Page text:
Writer Jane Austen was captivated by the beauty of a pair of exotic peacocks – but less impressed when the Duke of Warwick shot them, stuffed them and presented them to her in a glass case.
Now the unfortunate birds can be appreciated in all their glory as they take pride of place in the newly-refurbished York pub at Broomhill.
Quite how they got there is a mystery, although if legend is to be believed, it was down to Victorian Sheffield University professors John ‘Bully Boy’ Brown and Tommy ‘Knocker’ Smith....
The tale of their grand journey of discovery aboard the HMS Misadventure, adorns the walls of the bar, along with a whole range of whacky exhibits.
There’s Tommy’s spectacles (hidden by Bully Boy while marooned on the isle of Winnebago); Bully’s pocket watch (whose timely intervention saved him from a poison dart); a curiosity of Victorian paraphernalia, butterflies, a polished turtle shell, hand-painted anatomical drawings... And those peacocks – the one item whose provenance is fact rather than fantasy.
The global adventure and its various exhibits is the work of designer Paul Carruthers, who took months to find, restore and incorporate the pieces into his entertaining work of fiction.
It’s certainly different - and it’s a good excuse to revisit an old favourite.
“Initially people can’t work out what’s changed, but as soon as they pick up the story they get really involved. Everyone seems to be enjoying the change,” says duty manager Chris Ockerse, giving us a Tuesday evening tour.
Another new addition to the York is head chef Danny Foster, an ex-Chaucer student who has worked at a number of respected restaurants both at home and abroad, but has long had his eye on the York.
“Now I’m here, I’m really excited,” he says. “The atmosphere is great and we have great lads in the kitchen.”
He approves of the new look and he loves the atmosphere.
“The York has a wonderful cosy and relaxed feel to it. Food is about enjoyment as well as sustenance. So great atmosphere, drinks, food and company!”
Having a new touch on the menu brings a fresh offer for York regulars.
“As a chef I like to think a bit outside the box; I don’t like to play safe as I think we should stand out,” says Danny.
“Taking what I’ve learned from all the great chefs I’ve worked with, and using my own knowledge, I have plans to use all these great local ingredients.”
The York prides itself on using fresh foods, as far as possible grown within a 15-mile radius. All chutneys, jams, pickles and sauces are made on site and the pub even has its own smoke house.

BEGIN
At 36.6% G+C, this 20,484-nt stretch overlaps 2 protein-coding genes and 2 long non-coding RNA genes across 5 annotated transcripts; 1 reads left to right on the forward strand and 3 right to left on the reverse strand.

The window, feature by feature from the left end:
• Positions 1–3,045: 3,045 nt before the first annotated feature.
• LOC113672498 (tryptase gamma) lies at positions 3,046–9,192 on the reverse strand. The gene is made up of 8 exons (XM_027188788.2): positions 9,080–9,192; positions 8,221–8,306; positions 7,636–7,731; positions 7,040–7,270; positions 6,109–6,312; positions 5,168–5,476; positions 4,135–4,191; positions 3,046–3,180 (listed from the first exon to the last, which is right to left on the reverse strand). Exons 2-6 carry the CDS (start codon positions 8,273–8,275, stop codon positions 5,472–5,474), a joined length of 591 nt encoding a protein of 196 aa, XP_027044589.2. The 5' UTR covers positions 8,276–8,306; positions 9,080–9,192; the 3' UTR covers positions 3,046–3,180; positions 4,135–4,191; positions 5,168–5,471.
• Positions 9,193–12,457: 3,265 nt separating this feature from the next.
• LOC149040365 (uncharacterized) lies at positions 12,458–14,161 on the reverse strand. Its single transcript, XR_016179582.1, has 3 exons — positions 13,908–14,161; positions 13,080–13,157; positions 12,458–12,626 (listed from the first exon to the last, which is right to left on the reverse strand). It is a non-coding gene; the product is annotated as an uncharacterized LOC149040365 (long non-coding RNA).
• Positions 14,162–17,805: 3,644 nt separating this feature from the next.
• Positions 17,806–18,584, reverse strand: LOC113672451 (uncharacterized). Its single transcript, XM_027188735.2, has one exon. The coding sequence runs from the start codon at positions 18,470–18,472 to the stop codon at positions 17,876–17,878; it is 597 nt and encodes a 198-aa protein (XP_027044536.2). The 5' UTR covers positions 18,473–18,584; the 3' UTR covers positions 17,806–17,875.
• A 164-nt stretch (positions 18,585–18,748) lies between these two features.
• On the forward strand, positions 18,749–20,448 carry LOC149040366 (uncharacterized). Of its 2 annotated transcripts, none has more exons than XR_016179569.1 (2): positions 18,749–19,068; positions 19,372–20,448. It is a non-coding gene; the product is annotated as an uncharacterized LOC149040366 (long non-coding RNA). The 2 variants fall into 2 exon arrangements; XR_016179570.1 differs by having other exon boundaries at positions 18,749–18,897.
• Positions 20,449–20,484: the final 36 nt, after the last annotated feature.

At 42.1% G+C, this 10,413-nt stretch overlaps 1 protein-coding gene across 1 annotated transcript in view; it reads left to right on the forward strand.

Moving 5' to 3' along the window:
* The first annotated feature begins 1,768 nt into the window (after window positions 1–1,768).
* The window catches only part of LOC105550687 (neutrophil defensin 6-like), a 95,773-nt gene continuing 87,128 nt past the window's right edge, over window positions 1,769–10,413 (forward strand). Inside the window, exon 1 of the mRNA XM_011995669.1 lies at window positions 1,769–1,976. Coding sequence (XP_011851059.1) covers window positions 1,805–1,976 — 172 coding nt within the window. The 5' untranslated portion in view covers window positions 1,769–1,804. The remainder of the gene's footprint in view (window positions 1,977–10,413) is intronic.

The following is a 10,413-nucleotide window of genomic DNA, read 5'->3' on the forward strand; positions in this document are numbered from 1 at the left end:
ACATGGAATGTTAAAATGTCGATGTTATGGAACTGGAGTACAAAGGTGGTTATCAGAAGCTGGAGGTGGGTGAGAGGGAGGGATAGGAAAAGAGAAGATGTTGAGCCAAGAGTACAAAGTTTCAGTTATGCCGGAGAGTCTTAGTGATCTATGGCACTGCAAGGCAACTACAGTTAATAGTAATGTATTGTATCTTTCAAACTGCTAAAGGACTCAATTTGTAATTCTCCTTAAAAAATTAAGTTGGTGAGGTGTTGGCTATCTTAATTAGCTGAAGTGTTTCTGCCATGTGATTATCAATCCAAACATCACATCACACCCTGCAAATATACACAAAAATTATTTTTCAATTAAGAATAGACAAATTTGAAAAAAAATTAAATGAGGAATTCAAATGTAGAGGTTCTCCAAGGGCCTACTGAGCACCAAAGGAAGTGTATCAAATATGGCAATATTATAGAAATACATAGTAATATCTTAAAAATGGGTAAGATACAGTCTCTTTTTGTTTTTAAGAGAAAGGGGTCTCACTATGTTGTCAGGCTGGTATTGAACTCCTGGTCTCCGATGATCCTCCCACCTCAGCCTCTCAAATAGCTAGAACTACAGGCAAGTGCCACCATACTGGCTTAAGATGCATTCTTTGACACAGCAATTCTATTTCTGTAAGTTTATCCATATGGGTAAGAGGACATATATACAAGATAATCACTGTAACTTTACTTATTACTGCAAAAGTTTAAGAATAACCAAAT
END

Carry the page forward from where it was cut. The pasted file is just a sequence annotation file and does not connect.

Danny is keen to work with his customers too: “If you had something unusual, that you don’t really see on a menu, come and talk to me and we’ll see if we can develop the idea and put it on the specials board,” he says.
The York menus include an early bird (two courses £11.95) and a good à la carte with a choice of nine starters and more than a dozen mains, plus specials. And they’re already showing flashes of the new inspiration.
We’re shown to a table near the bar, where a revised layout of pumps, removal of a partition and new lighting has created a more contemporary feel.
My companion starts with an intriguing-sounding ‘bird and pig picnic pie’.
Two chunky slices, pork pie-style beneath a hot water crust, are packed with layers of meaty ham hock, smoked chicken and tooth-suckingly tangy piccalilli.
It’s a fresh take on a traditional cornish pasty and it works beautifully.
Home-smoked trout is subtle enough to enhance the delicate fishy flavour. Little pieces of ruby grapefruit and crunchy aniseed fennel perk up the accompanying salad.
Danny is excited to have a smoker at his disposal and promises to use it to its full potential. This is evident in the range of mains – including smoked bacon belly, beef ribs and even halloumi.
I go for spicy pork tenderloin, carved on to an unusual cabbage-wrapped parcel of thyme-scented mushroom duxelle. There’s a tasty pink peppercorn and herb sauce, a vine of roasted tomatoes and peppery watercress garnish.
My companion has been lured by pie of the day – beef bourguignon in fluted shortcrust pastry – which is disappointingly dry. But it’s the last one of the day, so maybe we just left it too late.
It comes with mushy peas and triple-cooked chips: good, pub grub favourites.
Desserts all sound wonderful; too difficult to choose. So we share a selection with some friends at the next table.
My favourite is the bitter, dark chocolate tart – but mainly because it comes with out-of-this-world salty peanut butter ice cream. Amazing!
My companion goes for an unusual peachy Bakewell tart – a pleasantly solid texture with plenty of bite.
I’m told the strawberry indulgence – a concoction of posset, sorbet, white chocolate, whipped cream and shortbread – is also divine.
Three-course dinner for two, excluding drinks and service, is 41.35.
* The York, 243-247 Fulwood Road, Broomhill, Sheffield (0114) 266 4624 The York